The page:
Xiaomi has been under pressure from media for slowing sales growth, with its $45 billion valuation coming into question. The company seemed to feed into negativity that when it bucked its usual New Year tradition by not releasing sales figures for the previous twelve months… until now.
That’s a 15 percent jump on the 61 million sales it logged for 2014, but it is short of the 80 million projection it set for 2015 — which was reduced from an initial 100 million target.
Analysts are generally agreed that fellow Chinese phone maker Huawei eclipsed Xiaomi in terms of performance in 2015.
In other words, the two companies have a bit of a disagreement – but the numbers appear to be on Huawei’s side.
The Wall Street Journal recently reported that Huawei became the first Chinese company to ship more than 100 million smartphones in a single year, thanks to impressive 44 percent shipment growth.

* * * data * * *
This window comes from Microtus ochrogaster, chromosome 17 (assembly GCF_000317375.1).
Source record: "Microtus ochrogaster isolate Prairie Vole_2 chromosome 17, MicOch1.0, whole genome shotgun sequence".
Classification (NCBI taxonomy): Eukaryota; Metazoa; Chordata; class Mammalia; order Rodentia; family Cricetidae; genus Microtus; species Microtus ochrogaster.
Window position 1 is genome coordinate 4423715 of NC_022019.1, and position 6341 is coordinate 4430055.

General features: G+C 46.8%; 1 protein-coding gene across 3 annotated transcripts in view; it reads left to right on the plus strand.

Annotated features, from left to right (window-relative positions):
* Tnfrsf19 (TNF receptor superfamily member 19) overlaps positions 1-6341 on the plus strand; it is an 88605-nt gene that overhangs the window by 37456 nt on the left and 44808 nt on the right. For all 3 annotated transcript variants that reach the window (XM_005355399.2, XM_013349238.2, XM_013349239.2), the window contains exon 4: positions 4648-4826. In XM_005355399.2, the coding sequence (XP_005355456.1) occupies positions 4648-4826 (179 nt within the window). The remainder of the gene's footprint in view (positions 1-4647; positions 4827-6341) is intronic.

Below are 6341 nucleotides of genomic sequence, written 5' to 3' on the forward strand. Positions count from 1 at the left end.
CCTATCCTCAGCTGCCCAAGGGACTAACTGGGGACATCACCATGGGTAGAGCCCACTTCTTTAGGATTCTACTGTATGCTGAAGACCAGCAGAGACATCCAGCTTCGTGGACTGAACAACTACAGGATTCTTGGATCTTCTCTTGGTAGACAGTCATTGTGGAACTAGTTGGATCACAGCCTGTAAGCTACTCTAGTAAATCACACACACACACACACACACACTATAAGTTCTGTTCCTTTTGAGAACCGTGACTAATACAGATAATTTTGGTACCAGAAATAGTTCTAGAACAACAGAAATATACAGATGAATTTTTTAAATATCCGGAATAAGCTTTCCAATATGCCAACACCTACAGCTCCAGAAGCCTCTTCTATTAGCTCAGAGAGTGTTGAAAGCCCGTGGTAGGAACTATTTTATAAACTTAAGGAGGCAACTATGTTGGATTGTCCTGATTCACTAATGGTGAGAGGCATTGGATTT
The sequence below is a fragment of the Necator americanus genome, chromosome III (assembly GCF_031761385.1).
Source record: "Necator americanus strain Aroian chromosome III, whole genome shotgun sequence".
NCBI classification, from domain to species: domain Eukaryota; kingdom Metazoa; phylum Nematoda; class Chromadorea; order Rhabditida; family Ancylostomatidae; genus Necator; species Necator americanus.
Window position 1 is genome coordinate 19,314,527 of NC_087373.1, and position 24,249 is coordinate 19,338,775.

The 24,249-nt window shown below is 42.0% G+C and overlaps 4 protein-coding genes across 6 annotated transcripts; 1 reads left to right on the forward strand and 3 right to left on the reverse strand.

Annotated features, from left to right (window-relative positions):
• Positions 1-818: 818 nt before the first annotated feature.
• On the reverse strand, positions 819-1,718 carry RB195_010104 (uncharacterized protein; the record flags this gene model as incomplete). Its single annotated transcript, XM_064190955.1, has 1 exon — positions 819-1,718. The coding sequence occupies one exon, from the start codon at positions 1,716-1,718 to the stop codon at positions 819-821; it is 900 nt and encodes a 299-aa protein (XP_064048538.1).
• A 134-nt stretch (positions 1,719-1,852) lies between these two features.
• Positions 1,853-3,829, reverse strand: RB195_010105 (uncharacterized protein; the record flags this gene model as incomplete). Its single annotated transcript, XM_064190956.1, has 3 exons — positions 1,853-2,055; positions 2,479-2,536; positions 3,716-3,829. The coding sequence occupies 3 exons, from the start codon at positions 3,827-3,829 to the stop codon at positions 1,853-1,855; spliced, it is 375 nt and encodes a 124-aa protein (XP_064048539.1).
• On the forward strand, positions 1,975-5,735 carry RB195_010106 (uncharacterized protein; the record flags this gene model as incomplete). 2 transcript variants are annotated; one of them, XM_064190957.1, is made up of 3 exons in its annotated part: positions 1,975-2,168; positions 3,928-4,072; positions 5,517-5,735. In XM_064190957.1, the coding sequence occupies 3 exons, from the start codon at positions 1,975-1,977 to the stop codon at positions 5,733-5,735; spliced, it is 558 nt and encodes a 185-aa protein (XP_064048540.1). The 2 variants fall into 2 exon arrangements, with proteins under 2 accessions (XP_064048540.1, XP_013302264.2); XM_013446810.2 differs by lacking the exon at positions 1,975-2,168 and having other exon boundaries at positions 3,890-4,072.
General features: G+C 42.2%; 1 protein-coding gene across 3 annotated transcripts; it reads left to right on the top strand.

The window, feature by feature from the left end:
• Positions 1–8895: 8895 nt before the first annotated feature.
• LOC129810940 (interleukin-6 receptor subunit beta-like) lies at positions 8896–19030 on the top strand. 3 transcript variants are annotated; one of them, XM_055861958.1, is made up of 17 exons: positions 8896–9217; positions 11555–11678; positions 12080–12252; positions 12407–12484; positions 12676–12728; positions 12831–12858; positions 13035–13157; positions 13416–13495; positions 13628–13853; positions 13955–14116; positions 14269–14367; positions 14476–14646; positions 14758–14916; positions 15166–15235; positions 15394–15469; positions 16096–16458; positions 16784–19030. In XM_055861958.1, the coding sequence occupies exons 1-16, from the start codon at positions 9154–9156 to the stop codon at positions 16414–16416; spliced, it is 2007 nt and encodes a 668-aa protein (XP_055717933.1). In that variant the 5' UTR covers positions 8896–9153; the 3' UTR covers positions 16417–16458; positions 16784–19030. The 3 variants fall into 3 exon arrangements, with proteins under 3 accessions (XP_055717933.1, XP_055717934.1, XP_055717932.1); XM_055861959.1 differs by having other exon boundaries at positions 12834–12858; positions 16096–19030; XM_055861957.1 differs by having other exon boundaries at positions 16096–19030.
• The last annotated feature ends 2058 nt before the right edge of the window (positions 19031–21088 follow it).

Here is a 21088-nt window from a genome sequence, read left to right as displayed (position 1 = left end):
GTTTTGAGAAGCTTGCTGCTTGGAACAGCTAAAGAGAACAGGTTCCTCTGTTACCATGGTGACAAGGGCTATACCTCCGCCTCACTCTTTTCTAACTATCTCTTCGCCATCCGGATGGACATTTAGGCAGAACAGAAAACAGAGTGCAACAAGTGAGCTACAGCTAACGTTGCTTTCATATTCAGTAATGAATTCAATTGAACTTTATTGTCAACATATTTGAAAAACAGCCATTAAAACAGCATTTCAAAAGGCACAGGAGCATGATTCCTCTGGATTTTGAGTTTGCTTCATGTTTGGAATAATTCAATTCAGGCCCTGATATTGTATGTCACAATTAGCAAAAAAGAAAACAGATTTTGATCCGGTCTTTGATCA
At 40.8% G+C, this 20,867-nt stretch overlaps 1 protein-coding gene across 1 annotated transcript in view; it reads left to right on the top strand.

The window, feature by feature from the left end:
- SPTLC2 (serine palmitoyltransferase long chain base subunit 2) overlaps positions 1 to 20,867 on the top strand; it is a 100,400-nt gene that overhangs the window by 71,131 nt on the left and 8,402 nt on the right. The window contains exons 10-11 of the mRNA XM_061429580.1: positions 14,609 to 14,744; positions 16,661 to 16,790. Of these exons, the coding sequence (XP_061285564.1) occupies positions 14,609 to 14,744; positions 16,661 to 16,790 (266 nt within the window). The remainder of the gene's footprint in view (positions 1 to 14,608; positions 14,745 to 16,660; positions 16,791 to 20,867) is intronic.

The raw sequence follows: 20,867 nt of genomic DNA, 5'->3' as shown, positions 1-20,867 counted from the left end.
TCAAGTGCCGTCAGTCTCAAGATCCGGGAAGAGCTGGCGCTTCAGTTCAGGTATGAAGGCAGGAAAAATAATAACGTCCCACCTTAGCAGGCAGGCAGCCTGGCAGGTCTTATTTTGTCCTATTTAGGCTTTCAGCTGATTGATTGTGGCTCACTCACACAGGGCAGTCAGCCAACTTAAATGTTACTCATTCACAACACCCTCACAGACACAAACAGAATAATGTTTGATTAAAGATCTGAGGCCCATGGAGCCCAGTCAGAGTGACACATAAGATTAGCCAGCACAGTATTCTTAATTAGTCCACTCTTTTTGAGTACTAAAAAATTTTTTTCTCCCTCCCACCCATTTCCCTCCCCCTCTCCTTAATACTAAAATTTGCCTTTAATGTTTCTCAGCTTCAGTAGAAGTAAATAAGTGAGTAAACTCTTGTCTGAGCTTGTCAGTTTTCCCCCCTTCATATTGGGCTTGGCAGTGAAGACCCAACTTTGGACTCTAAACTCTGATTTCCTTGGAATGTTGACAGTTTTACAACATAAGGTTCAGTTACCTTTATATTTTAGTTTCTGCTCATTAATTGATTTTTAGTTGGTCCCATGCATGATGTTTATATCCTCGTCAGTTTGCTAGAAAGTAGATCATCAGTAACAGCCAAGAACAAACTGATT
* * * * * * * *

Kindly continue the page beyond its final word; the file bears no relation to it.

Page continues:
At the end of the day, Xiaomi’s sales are still rising but it has reached a level of relative maturity and its closest rivals have upped their game too. The big question for 2016 is whether Xiaomi has enough in its locker to justify its colossal valuation, or whether it may to readjust its goals and expectations.
But 2016 could be make or break: the year when Xiaomi can reinvigorate its phone sales and get users excited about its plethora of side businesses, or settle to be second-fiddle (or third, or fourth) to companies like Huawei and Apple.